Fiction Fridays: The Little Prince (Le Petit Prince)
I didn’t come across The Little Prince until middle school, when I started teaching myself French by reading the English and French version side by side. The Little Prince is both the most read and the most translated book in the French language, and for good reason. Next to Peter Pan, it is by favorite fairy tale (if you can even call it that) to read over and over even into adulthood.
The novella starts by introducing the reader to the narrator, a bad artist (by adult standards) who becomes a pilot and crashes into the Sahara desert. While the narrator is wandering around the desert he comes upon the little prince. The prince describes to the narrator, eventually (for this little man refuses to answer questions), the details about his home planet – B612. He talks about his volcanoes, his Baobab trees, and most importantly, the rose whom the little prince loves. By and by the prince tells of his interesting descent to Earth and the qualms he experiences with the snake and the wisdom he has received from the fox. By and large, the prince becomes concerned with making it home to his beloved rose until he believes he finds an answer.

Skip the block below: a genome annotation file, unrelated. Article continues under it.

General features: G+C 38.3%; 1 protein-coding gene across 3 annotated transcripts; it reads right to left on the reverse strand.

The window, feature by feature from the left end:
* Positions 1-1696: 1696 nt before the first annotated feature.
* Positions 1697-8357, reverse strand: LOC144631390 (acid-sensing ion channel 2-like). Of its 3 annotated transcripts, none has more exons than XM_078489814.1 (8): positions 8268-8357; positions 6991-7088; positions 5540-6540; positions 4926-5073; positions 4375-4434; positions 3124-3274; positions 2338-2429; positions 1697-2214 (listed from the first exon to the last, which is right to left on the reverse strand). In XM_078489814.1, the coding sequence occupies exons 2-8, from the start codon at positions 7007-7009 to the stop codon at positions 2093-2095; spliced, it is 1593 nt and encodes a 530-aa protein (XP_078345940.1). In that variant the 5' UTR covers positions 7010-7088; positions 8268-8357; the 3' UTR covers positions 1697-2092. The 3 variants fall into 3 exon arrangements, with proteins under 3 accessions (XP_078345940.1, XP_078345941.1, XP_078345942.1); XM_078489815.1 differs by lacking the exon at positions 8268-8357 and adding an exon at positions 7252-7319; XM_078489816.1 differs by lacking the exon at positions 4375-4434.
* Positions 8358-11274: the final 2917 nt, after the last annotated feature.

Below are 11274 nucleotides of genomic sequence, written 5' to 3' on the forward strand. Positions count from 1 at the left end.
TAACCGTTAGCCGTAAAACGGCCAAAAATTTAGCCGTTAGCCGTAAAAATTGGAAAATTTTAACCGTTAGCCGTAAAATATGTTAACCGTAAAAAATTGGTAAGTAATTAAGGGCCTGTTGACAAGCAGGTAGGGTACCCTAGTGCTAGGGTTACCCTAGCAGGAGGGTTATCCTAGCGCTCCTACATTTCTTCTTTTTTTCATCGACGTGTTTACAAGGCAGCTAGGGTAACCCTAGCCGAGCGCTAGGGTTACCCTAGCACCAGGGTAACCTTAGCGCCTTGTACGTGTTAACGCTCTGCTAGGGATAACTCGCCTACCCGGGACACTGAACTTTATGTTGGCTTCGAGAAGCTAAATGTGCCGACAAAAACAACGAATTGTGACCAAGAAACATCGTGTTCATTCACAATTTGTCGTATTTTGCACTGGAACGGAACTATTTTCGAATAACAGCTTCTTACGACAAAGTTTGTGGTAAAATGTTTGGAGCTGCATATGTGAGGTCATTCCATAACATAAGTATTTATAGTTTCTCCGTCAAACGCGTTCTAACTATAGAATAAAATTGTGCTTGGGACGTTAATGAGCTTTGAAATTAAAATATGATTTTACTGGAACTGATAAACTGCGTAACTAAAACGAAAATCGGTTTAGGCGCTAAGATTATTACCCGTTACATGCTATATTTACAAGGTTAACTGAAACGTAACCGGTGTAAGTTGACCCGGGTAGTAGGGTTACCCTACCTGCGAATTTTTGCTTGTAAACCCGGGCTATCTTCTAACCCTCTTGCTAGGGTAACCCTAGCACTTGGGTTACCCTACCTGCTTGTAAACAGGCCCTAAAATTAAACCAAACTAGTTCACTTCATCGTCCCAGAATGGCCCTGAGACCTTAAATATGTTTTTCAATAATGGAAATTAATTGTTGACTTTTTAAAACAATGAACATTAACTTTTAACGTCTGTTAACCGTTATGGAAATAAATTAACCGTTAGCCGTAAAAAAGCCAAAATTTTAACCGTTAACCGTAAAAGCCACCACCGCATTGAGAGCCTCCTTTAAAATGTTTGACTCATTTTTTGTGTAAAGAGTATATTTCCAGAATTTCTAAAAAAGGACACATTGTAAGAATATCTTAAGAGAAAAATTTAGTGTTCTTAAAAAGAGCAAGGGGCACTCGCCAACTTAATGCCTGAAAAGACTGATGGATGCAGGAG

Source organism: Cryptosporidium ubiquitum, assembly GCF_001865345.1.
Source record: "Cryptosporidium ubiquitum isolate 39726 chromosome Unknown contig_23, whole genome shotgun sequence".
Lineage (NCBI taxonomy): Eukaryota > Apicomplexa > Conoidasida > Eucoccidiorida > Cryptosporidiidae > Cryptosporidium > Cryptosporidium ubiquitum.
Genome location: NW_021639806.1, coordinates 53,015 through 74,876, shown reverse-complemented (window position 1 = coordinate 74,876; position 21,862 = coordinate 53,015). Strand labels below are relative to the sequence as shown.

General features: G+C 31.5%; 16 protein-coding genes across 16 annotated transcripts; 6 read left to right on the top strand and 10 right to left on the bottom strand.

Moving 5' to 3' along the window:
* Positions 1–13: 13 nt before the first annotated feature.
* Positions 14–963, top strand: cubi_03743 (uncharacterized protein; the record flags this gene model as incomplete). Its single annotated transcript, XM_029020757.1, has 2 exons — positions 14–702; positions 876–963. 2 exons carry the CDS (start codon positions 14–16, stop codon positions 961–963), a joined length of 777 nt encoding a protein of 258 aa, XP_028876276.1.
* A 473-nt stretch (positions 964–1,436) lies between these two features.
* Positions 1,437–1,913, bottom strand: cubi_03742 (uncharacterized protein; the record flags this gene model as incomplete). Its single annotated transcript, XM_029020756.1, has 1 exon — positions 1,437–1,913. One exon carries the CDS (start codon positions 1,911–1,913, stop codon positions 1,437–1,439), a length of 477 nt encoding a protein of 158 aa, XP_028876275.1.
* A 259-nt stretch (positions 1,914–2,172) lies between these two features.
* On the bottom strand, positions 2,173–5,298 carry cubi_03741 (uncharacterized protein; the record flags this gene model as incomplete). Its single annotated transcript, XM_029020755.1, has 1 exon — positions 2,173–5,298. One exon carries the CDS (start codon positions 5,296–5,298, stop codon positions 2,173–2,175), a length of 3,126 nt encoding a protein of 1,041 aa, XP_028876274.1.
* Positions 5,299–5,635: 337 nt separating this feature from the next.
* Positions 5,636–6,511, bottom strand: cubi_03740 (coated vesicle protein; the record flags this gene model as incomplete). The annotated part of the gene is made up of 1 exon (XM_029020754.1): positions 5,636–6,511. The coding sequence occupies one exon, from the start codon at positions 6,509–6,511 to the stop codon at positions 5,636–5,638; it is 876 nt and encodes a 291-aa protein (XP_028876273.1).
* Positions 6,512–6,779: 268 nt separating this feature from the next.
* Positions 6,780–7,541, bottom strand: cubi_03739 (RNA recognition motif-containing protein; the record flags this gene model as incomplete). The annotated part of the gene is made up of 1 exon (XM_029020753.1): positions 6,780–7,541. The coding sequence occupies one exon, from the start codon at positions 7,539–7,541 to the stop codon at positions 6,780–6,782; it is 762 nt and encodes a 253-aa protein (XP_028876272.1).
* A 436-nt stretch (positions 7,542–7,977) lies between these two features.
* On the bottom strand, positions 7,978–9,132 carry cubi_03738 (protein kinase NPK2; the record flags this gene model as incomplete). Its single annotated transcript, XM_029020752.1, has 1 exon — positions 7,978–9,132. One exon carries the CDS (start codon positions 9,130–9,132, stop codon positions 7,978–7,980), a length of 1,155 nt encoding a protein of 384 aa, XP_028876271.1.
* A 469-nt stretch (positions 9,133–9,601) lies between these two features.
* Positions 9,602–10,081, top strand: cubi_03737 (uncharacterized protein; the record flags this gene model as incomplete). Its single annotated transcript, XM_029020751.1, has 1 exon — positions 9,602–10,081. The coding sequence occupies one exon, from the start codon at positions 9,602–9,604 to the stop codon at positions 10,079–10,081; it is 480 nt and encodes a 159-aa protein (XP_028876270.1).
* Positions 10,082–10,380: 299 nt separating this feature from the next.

The Little Prince is about love, trust, and the clarity of childhood. The entire book can be summed up by what the wise fox says to the little prince: “On ne voit bien qu’avec le cœur. L’essentiel est invisible pour les yeux. (“One sees clearly only with the heart. What is essential is invisible to the eye”). A simple truth that rings clearly from childhood to old age.
The Little Prince has something for everyone – adventure, philosophy, and even a love story between a boy and his rose. It can help bring adults back to the simple reality of childhood and introduce children to the complexity of adulthood. It is a perfect family read, allowing children the chance to ask hard questions and adults time to observe, listen, and learn from their children.